Before we begin this year's list, a note on eligibility. I always want to have the broadest possible spread of films to choose from and I want to at least attempt to write about them when they are most relevant to the people reading. In order to try to do that I have quite broad, but quite specific, rules on how I decide whether films are eligible for this list (and the other Review of the Year posts).
Of course any new film released for the first time in the UK during 2015 is eligible, whether it was a cinema release or direct to video in some fashion. The grey area comes with festivals. If a film I saw at a festival in 2015 hasn't opened in the UK, but has a distribution deal in place, I'll hold off and consider it eligible on UK release. If there is no distribution in place then I will cover it in this year's list. It's not a perfect system, but I think it works to give me the most choice and you the most interesting read.
10: A Most Violent Year
8: Take Me To The River
I have chosen these ten films because I think they represent, all round, the best I saw of the artform this year. That said, if there is a running theme this year (aside from the fact that, as ever, I suspect my list looks rather different to most of the others you've seen) it is the presence of some truly brilliant performances, in well-written and complex roles, by some great actresses.
While it is true that Jessica Chastain's part in A Most Violent Year is a wife role, she certainly makes the most of it. She may be spoiled, she may be the secretary working away in the background of her husband's business, but Chastain's Anna has cold steel running through her veins. Just look at the way she deals with a DA when a birthday party at her house is interrupted by a search; the utter seriousness of purpose in her "this was very disrespectful" and the way she throws away her cigarette. In one line and one gesture you get a sense of how far this woman will go to protect those around her, including her husband, who may not be as comfortable with those threats.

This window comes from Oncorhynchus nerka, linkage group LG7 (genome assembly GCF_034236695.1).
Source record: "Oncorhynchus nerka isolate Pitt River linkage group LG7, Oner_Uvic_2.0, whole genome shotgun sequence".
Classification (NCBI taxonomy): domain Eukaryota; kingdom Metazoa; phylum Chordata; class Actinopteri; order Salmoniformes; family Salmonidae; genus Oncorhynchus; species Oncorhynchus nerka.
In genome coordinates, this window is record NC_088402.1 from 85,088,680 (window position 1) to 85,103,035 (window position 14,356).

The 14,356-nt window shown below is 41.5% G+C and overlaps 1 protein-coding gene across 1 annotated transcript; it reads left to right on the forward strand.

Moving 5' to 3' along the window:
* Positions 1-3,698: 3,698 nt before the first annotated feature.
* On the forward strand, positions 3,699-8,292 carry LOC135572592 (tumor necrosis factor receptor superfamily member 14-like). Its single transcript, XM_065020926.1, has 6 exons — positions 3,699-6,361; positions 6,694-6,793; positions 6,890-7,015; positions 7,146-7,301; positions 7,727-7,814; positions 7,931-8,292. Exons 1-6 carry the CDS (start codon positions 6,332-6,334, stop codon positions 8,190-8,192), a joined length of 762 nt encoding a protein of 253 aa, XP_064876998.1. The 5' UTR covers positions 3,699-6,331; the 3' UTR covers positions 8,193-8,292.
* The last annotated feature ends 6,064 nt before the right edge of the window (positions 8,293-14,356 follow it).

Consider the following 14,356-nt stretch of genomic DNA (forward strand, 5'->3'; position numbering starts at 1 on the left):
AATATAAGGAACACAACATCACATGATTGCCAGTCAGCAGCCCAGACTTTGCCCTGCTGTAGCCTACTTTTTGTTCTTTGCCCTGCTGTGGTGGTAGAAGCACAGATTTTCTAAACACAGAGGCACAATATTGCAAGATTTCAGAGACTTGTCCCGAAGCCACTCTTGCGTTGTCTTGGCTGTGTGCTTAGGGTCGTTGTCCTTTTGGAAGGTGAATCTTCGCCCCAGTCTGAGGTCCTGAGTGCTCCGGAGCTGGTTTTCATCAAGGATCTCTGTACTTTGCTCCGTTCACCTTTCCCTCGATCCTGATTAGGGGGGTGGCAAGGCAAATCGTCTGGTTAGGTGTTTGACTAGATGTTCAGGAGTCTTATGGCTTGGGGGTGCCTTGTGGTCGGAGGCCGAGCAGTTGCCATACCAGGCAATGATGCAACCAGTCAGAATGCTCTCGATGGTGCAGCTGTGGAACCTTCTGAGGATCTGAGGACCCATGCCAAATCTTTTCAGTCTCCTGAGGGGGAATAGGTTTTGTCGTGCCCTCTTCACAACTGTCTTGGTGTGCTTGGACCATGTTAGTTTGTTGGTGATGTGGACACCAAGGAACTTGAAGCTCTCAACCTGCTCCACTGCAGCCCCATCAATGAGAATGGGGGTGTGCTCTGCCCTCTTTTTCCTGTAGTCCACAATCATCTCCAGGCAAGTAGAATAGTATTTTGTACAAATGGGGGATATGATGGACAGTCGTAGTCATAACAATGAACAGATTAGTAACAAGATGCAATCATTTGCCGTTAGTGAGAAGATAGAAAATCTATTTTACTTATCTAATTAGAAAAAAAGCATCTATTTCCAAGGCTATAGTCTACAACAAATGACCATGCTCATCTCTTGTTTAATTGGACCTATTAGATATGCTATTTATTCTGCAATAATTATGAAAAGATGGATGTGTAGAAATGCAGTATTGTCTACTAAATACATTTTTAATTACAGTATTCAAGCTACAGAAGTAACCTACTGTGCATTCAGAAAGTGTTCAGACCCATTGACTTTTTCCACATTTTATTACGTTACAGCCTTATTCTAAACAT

Among the other brilliant women in these films we have Amy Poehler, Phyllis Smith and Kaitlyn Dias in Inside Out. Joy and Sadness are the centre of the film, and Poehler and Smith have been justly lauded, but it's often forgotten how important Dias, as Riley's voice, is to the film. Joy and Sadness are just elements of a personality, Dias has to pull it all together and give us a sense of this 11 year old girl as a whole person. Given that the actors never recorded together it's a remarkably complementary set of performances.
6: Petting Zoo
5: Inside Out